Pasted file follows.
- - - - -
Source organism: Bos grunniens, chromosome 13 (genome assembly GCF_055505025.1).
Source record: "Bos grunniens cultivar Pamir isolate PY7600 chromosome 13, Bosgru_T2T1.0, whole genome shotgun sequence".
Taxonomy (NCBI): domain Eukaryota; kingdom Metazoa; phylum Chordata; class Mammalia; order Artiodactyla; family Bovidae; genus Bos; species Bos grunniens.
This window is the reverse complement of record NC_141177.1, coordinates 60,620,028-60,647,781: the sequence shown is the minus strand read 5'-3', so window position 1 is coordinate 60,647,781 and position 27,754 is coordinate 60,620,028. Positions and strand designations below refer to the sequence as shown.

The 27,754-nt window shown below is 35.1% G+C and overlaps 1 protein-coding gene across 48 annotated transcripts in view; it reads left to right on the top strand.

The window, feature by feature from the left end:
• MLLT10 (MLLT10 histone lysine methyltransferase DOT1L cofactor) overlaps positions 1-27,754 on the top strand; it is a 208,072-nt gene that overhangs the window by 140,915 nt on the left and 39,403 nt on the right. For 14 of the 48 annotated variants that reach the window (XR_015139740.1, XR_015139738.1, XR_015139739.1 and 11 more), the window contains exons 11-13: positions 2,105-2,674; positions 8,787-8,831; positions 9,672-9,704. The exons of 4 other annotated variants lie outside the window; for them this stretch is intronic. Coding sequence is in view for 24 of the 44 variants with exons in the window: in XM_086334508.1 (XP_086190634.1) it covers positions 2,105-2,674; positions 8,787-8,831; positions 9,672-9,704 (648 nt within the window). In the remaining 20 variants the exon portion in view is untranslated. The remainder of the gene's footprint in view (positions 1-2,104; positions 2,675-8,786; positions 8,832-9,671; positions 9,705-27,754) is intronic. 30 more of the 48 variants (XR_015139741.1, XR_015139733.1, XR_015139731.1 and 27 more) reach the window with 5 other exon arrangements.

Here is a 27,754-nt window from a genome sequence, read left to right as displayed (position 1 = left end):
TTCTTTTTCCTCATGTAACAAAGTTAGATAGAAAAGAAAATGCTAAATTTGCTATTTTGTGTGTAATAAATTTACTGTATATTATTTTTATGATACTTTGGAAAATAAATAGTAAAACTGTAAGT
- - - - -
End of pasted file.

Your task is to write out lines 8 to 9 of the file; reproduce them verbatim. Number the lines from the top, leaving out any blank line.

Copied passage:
Here is a 27,754-nt window from a genome sequence, read left to right as displayed (position 1 = left end):
TTCTTTTTCCTCATGTAACAAAGTTAGATAGAAAAGAAAATGCTAAATTTGCTATTTTGTGTGTAATAAATTTACTGTATATTATTTTTATGATACTTTGGAAAATAAATAGTAAAACTGTAAGT